My laboratory is focused on understanding how salivary glands develop in the embryo and understanding disease progression for informing development of future therapeutics. Fibrillar proteins, which are components of the extracellular matrix, which is found in the extracellular space surrounding cells are critical for development of the structure of the salivary gland and for influencing their function. In response to injury, there is an increase in the production of extracellular matrix. Although extracellular matrix remodeling is a natural response to injury, excessive ECM deposition, or fibrosis, limits regeneration, is a causative factor in hundreds of diseases, and leads to up to 45% of all deaths worldwide. Fibrosis occurs in salivary glands of patients treated with radiation for head and neck cancers and in patients suffering from the autoimmune disease, Sjögren’s Syndrome. Despite the known inhibitory effects of fibrosis on tissue regeneration, and involvement of fibrosis in disease, the mechanisms through which fibrosis develops in the salivary gland and leads to dysfunction have not been explored. Our lab is using injury models for human disease and single cell RNA sequencing methods to define the cells that are critical for injury and that become misregulated with fibrotic disease. We are using organoids, which are miniature organs that grow in a dish, to examine the contribution of cells that are found in the connective tissue compartment of organs and that contribute to fibrosis and recovery from fibrosis. In addition, we are exploring whether manipulation of signaling in cells that contribute to fibrosis can reverse or delay development of fibrosis and can restore organ function in injury models.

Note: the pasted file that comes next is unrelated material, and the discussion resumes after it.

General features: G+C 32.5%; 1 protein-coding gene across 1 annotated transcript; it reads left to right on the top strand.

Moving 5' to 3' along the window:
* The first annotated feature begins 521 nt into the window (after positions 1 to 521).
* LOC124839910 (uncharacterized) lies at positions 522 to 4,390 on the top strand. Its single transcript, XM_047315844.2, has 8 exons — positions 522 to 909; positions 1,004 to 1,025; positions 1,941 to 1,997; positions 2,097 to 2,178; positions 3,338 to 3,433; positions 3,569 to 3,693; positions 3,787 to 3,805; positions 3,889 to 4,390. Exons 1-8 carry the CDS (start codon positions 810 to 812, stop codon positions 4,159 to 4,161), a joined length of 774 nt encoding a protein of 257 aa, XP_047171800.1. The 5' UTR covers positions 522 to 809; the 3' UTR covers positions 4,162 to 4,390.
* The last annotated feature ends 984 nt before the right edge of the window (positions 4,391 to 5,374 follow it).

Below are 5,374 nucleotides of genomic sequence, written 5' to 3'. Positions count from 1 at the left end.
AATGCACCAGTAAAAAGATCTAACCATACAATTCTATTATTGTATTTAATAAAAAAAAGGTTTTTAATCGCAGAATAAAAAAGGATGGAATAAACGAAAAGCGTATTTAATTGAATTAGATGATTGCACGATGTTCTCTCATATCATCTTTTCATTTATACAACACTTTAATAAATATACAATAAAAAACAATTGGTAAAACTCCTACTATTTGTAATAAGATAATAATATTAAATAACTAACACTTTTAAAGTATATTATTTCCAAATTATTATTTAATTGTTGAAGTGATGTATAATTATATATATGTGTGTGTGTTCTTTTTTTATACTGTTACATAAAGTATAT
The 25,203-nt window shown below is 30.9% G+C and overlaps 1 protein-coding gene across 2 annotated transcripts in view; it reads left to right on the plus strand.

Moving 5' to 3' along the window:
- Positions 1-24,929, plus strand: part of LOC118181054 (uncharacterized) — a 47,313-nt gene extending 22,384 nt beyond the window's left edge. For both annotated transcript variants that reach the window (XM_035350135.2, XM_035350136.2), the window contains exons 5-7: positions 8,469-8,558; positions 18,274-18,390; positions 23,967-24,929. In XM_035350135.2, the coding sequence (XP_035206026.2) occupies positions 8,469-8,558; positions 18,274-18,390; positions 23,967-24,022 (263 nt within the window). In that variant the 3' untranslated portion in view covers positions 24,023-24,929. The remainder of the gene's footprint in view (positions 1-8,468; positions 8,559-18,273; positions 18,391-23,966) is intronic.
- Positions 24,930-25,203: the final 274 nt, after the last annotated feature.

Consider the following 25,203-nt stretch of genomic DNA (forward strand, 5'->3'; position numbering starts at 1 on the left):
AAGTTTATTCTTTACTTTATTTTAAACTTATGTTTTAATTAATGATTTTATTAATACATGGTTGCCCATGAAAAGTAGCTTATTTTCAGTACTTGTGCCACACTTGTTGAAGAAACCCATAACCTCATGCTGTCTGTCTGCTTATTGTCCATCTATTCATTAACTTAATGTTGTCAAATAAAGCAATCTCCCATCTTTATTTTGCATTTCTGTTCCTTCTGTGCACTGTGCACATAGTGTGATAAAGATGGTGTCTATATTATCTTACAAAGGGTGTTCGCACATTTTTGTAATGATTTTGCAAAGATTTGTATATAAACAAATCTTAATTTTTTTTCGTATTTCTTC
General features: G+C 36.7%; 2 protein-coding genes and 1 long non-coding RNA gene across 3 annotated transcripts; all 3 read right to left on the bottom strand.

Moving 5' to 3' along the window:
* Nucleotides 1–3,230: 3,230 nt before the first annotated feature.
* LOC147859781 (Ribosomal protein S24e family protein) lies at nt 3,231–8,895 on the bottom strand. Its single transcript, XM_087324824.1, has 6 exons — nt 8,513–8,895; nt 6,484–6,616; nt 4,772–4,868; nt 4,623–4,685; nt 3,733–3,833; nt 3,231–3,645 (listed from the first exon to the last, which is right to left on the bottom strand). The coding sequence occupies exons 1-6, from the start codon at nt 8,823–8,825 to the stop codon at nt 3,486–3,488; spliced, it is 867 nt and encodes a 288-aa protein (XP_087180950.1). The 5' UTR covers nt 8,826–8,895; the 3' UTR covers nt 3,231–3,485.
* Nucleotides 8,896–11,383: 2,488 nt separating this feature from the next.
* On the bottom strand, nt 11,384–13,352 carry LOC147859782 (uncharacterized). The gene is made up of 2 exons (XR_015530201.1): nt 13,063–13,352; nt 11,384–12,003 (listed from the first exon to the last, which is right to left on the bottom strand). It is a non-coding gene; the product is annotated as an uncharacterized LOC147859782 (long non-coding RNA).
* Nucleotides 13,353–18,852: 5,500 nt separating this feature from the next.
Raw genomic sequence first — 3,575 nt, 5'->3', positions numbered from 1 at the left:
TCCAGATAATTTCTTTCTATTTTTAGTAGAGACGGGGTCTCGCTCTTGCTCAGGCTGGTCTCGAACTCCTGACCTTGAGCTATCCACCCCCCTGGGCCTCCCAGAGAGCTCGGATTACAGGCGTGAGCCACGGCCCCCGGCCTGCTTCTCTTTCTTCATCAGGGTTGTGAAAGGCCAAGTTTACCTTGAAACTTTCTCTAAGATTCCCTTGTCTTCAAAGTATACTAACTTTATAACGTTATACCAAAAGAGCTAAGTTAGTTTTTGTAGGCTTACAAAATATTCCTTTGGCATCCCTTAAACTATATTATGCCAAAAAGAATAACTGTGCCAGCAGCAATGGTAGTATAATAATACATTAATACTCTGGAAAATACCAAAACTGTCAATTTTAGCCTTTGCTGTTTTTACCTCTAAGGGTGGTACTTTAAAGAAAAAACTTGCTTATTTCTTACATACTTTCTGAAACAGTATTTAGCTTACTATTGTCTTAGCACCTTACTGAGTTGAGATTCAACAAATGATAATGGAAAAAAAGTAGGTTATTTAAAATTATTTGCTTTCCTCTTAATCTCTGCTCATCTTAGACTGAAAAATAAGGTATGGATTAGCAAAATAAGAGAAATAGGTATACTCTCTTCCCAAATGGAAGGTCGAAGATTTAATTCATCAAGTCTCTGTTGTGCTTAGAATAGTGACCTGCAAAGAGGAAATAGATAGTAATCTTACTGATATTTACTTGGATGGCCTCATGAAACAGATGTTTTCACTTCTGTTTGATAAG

Organoids are useful tools for understanding cell-cell signaling and modeling disease. We are using knowledge of development to engineer organoids that better mimic organs in vivo to better understand developmentl processes and to develop organoids as tools to study disease development.
Endothelial cells of the vasulature are criticla for salivary gland development and are aberrant in Sjogren’s Syndrome disease. Endothelial cells make factors known as angiocrine factors that promote regenerative processes. We are identifying angiocrine factors that may have therapeutic applications.
Scaffolds can facilitate the transfer of therapeutic cells for regenerative therapies. With collaborators who generate scaffolds we are testing the efficacy of scaffolds that mimic native extracellular matrix for delivery of mesenchymal stem cell-like cells for remediation of fibrotic disease.